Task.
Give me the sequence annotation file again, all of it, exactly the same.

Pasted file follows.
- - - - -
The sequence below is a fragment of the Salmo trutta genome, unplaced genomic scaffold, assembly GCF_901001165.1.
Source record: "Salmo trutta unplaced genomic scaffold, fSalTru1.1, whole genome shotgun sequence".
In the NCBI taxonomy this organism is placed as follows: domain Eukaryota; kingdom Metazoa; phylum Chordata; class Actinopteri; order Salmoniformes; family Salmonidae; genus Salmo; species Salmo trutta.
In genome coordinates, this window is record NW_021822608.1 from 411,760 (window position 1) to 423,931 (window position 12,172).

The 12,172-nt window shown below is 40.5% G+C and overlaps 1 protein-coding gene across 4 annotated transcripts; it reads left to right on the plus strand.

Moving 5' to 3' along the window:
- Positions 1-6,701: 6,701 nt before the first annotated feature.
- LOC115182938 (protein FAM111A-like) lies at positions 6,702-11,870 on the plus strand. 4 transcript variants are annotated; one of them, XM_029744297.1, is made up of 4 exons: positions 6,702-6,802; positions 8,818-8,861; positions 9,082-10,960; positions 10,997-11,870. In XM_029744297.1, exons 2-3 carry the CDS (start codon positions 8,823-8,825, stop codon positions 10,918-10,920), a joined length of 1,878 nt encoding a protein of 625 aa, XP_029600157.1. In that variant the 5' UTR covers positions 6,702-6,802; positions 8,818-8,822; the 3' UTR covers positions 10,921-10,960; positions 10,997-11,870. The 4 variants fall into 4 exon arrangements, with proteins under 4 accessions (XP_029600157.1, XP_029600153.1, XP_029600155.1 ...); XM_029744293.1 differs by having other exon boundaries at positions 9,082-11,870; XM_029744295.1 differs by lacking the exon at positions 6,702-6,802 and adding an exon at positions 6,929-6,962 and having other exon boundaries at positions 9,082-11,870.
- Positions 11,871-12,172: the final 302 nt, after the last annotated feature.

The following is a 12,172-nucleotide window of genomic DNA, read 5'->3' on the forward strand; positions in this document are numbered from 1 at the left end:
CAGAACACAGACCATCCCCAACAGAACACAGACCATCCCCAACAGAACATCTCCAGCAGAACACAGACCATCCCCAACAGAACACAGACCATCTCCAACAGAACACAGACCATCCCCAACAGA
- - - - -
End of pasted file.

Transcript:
The sequence below is a fragment of the Salmo trutta genome, unplaced genomic scaffold, assembly GCF_901001165.1.
Source record: "Salmo trutta unplaced genomic scaffold, fSalTru1.1, whole genome shotgun sequence".
In the NCBI taxonomy this organism is placed as follows: domain Eukaryota; kingdom Metazoa; phylum Chordata; class Actinopteri; order Salmoniformes; family Salmonidae; genus Salmo; species Salmo trutta.
In genome coordinates, this window is record NW_021822608.1 from 411,760 (window position 1) to 423,931 (window position 12,172).

The 12,172-nt window shown below is 40.5% G+C and overlaps 1 protein-coding gene across 4 annotated transcripts; it reads left to right on the plus strand.

Moving 5' to 3' along the window:
- Positions 1-6,701: 6,701 nt before the first annotated feature.
- LOC115182938 (protein FAM111A-like) lies at positions 6,702-11,870 on the plus strand. 4 transcript variants are annotated; one of them, XM_029744297.1, is made up of 4 exons: positions 6,702-6,802; positions 8,818-8,861; positions 9,082-10,960; positions 10,997-11,870. In XM_029744297.1, exons 2-3 carry the CDS (start codon positions 8,823-8,825, stop codon positions 10,918-10,920), a joined length of 1,878 nt encoding a protein of 625 aa, XP_029600157.1. In that variant the 5' UTR covers positions 6,702-6,802; positions 8,818-8,822; the 3' UTR covers positions 10,921-10,960; positions 10,997-11,870. The 4 variants fall into 4 exon arrangements, with proteins under 4 accessions (XP_029600157.1, XP_029600153.1, XP_029600155.1 ...); XM_029744293.1 differs by having other exon boundaries at positions 9,082-11,870; XM_029744295.1 differs by lacking the exon at positions 6,702-6,802 and adding an exon at positions 6,929-6,962 and having other exon boundaries at positions 9,082-11,870.
- Positions 11,871-12,172: the final 302 nt, after the last annotated feature.

The following is a 12,172-nucleotide window of genomic DNA, read 5'->3' on the forward strand; positions in this document are numbered from 1 at the left end:
CAGAACACAGACCATCCCCAACAGAACACAGACCATCCCCAACAGAACATCTCCAGCAGAACACAGACCATCCCCAACAGAACACAGACCATCTCCAACAGAACACAGACCATCCCCAACAGA